US sanctions crypto exchanges and wallets used by ransomware
The Biden administration is expected to impose sanctions on crypto exchanges, wallets, and traders used by ransomware gangs to convert ransom payments into fiat currency.
With the escalation of ransomware attacks against U.S. interests and infrastructure over the past two years, the White House has stepped up its efforts to disrupt ransomware operations.
According to a Wall Street Journal report, the United States is expected to sanction crypto exchanges, wallets and individuals who help ransomware gangs convert cryptocurrency next week.
Since cryptocurrency is a mandatory component of ransomware operations, the Biden administration hopes to disrupt this payment method and associated attacks with penalties.
When ransomware gangs attack organizations, they demand millions of dollars in cryptocurrency to receive a decryptor and prevent the disclosure of stolen data.
Almost all ransomware operations require Bitcoin or Monero for ransom payments. However, virtually all ransom payments are made in Bitcoin, as Monero is considered a privacy coin and is not offered for sale by almost all US crypto exchanges.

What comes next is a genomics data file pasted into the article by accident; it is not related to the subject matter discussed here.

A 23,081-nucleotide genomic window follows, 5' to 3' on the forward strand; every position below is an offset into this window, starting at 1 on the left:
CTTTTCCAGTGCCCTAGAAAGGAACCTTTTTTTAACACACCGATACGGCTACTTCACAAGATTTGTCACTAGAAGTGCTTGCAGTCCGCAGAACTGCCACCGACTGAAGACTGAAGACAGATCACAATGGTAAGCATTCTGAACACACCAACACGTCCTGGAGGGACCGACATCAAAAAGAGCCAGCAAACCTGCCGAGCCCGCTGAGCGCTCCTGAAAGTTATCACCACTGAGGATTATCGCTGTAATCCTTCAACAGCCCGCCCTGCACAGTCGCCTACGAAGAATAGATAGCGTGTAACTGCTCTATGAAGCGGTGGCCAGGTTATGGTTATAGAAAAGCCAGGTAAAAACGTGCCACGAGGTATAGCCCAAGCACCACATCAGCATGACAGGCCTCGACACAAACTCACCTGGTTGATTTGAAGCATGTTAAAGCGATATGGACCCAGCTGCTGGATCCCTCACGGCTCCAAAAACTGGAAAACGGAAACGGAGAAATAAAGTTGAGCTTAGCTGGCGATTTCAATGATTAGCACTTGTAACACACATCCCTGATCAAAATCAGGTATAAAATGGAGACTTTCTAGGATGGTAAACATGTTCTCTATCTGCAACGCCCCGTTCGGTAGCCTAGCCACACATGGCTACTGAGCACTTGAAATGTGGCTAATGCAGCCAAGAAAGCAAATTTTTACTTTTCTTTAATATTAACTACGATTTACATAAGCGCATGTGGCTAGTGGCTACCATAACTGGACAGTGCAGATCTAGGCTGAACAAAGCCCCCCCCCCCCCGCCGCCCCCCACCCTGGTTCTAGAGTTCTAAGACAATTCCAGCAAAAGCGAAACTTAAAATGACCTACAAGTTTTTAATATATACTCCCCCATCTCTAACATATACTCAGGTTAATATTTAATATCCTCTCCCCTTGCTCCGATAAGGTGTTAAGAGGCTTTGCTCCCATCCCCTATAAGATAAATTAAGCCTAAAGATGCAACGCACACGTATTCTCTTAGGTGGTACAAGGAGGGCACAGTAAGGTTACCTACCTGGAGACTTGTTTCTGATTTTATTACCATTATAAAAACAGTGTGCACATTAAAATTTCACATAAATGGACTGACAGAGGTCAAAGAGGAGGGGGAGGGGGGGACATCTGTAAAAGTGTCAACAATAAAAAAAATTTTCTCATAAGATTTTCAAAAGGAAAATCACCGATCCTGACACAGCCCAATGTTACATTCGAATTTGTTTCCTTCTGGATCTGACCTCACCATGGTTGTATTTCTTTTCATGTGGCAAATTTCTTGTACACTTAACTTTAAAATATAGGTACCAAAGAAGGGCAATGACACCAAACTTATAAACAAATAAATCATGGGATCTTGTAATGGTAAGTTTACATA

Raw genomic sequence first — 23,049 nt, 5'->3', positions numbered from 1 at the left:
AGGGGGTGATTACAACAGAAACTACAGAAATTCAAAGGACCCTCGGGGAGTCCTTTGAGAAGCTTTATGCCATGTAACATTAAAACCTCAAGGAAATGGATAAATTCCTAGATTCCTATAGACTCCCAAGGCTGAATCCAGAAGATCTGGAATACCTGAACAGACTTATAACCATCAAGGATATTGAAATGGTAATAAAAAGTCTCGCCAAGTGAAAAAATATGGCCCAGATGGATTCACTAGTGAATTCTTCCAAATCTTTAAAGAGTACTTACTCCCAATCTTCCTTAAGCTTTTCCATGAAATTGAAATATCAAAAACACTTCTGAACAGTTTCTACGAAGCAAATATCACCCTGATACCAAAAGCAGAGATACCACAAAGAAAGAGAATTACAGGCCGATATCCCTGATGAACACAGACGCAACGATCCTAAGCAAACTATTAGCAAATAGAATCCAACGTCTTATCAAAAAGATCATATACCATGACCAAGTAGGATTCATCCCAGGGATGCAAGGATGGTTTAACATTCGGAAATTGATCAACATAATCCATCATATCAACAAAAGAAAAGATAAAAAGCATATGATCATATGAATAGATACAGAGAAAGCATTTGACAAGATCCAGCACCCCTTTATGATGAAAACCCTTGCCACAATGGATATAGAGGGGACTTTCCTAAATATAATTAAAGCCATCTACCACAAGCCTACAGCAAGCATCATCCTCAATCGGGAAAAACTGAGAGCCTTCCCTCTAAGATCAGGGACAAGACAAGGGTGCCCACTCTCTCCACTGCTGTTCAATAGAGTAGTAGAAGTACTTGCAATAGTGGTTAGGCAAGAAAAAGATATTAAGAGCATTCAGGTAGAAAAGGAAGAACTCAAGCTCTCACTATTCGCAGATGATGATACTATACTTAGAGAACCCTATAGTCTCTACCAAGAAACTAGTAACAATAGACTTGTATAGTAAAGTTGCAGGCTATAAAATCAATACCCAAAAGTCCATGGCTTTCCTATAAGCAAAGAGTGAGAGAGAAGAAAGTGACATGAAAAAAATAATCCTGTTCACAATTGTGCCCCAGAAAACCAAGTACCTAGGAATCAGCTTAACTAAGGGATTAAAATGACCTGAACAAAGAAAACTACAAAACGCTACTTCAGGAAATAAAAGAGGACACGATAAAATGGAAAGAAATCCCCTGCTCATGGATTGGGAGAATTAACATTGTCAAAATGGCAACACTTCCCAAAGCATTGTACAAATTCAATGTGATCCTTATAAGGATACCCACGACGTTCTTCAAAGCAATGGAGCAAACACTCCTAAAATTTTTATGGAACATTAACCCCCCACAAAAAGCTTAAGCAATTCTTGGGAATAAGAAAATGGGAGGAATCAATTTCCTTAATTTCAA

After being paid, the ransomware gangs must ultimately cash the crypto into fiat currency, such as the US dollar or local currency.
Cryptocurrency is first transferred through mixers to make the coins less traceable, and then converted using crypto exchanges or their employees.
By sanctioning crypto exchanges known to be used by ransomware players, the government hopes to disrupt this economy and make it much harder for ransomware gangs to function.
“Action like this would be an aggressive and proactive approach to tackle those who facilitate ransomware payments,” Ari Redbord, a former senior Treasury security official, told The Wall Street Journal of the expected sanctions. .
The expected sanctions are not the first the US government has imposed on threat actors associated with ransomware gangs.
In 2019, the United States indicted members of Evil Corp for stealing more than $ 100 million and added members of the cybercrime group to the Office of Foreign Assets Control (OFAC) sanctions list.
This group is associated with several ransomware families, including WastedLocker, Hades, Phoenix CryptoLocker, and PayLoadBin.
The US Treasury subsequently warned that ransomware negotiators could face civil penalties for facilitating ransomware payments to ransomware gangs on the sanctions list.